Parts of a door for forensic scientists & barristers

Colonel Johannes Vermeulen with Oscar Pistorius bathroom doorDay 8 of the trial of Oscar Pistorius, charged with the murder of his girlfriend Reeva Steenkamp, included the testimony and cross examination of Forensic investigator Colonel Johannes Vermeulen (pictured above).  Vermeulen’s investigation centres around the condition of the bathroom door and the baseball bat which Pistorius says he used to break down the door after the shooting.  A vigorous exchange over the height of the perpetrator ensued.  Vermeulen maintains that Pistorius would have had to be on his stumps (contradicting his statement) to make the observed marks, so the defense attorney Barry Roux attempts to pick apart every thread of his evidence, including what happened to the missing shards of timber (seen lying on the floor in the crime scene photos), and could Vermeulen balance upright on his knees in front of the door with his feet raised behind him (he tried and couldn’t).  Anyway, Doorstuff’s attention was drawn to this court session when it was apparent that no-one, even Vermeulen with 29 years experience in Forensic Science, accustomed to giving evidence in court, could name any of the parts of a door.  Thus there was much pointing, stepping in and out of the witness box and botched descriptions, for example “this part of the door”, or that part, “the edge of the door”, “no, the frame of the door” etc.  So although it is undoubtedly moot now, Doorstuff has made a diagram (below) for forensic scientists and barristers giving just a few of the basic terms relating to a mahogany two panel bathroom door like the one in question.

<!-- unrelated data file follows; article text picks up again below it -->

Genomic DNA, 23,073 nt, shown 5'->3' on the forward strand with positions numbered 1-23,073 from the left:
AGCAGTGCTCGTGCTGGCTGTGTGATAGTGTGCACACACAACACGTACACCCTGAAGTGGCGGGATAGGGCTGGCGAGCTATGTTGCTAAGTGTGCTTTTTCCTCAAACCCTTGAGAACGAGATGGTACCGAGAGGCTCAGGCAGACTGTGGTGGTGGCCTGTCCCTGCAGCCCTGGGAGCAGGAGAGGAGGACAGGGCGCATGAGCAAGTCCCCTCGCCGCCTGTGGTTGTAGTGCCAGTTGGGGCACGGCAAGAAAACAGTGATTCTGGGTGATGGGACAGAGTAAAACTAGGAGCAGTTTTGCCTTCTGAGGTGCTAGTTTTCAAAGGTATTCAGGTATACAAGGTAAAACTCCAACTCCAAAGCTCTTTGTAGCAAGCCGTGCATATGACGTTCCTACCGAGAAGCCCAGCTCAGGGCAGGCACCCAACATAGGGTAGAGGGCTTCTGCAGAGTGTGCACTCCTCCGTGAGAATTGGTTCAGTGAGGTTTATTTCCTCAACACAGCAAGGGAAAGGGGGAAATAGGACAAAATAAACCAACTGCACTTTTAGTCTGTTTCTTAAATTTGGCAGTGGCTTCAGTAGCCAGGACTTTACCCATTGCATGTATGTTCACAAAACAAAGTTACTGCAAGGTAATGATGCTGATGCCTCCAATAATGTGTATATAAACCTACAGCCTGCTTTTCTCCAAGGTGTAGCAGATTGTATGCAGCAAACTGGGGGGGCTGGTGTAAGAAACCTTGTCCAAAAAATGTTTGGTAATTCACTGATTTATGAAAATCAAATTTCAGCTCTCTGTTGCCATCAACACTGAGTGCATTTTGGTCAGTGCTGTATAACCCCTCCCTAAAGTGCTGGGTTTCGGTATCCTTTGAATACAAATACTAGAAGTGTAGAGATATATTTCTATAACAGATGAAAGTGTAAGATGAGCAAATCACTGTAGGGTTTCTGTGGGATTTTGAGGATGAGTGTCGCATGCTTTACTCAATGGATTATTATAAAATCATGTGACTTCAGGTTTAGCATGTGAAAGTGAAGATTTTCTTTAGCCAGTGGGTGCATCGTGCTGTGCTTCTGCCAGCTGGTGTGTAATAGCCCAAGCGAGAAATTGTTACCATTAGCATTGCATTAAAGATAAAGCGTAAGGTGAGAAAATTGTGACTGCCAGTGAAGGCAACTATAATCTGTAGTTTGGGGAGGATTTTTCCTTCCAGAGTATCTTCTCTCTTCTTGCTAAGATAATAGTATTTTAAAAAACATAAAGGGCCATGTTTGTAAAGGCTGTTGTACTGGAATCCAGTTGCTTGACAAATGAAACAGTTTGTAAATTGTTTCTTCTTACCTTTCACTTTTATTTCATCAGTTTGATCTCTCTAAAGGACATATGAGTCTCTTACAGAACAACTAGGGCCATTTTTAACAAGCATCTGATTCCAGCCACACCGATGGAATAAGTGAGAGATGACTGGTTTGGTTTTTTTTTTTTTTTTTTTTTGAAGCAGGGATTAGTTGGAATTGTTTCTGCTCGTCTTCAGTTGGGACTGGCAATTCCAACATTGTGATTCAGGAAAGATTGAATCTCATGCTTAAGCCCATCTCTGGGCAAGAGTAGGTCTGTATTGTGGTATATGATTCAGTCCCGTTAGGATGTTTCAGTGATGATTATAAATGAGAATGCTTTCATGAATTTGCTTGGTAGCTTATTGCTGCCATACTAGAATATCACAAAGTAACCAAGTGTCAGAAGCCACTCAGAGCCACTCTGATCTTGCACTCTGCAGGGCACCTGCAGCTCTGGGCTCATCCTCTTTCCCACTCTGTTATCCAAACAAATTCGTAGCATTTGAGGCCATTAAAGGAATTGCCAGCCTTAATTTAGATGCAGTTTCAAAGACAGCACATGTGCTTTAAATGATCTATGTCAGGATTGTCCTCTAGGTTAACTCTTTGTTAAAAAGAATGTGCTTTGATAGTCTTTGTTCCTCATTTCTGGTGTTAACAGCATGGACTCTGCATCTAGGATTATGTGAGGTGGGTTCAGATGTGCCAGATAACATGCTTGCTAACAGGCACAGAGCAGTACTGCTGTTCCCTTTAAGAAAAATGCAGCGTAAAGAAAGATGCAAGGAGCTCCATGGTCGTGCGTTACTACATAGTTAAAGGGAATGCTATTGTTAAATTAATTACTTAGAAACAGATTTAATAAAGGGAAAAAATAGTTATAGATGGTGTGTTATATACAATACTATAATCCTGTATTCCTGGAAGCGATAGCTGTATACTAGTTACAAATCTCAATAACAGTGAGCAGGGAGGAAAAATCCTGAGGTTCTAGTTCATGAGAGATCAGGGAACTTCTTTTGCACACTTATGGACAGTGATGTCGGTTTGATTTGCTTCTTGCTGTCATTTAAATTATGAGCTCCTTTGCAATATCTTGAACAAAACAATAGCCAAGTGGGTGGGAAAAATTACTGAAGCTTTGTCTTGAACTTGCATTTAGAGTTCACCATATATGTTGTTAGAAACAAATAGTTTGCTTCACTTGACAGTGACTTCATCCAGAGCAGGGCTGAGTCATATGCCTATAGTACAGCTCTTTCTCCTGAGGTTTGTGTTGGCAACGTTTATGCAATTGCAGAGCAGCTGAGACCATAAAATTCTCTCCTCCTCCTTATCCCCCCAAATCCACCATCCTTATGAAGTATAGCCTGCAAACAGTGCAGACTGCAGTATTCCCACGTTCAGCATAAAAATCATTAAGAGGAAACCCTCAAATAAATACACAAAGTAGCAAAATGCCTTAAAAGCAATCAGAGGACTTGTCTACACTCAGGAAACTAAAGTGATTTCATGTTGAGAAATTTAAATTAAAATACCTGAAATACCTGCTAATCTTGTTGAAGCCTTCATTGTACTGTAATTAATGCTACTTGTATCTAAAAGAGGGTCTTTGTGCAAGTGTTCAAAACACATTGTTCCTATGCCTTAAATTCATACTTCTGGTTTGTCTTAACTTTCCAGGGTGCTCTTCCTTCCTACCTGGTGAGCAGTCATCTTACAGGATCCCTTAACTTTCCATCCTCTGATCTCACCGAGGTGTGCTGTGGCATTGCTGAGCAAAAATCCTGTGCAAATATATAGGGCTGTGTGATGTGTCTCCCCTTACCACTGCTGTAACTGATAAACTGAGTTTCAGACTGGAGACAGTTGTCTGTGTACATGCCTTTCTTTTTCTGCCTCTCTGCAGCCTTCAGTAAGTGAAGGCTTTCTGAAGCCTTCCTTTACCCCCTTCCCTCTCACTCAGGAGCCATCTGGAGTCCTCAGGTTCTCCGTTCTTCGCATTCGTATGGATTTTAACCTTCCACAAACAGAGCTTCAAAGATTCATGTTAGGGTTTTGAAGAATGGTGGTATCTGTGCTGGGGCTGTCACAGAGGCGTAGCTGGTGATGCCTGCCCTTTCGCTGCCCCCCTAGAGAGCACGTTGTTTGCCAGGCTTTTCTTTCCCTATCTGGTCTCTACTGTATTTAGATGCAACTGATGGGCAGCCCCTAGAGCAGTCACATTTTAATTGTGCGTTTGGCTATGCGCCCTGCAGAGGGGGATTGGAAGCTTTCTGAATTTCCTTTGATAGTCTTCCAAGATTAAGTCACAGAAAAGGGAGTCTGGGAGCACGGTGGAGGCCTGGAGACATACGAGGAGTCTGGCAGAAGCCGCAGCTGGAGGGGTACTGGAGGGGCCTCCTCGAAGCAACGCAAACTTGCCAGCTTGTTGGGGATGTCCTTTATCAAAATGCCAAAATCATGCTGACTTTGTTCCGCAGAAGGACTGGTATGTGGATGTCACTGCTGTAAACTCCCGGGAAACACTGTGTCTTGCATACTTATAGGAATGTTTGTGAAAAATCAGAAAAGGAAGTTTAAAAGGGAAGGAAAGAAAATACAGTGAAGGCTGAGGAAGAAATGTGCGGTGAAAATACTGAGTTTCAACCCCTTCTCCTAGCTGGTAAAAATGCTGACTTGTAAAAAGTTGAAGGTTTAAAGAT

parts of a door for forensic scientists & barristers

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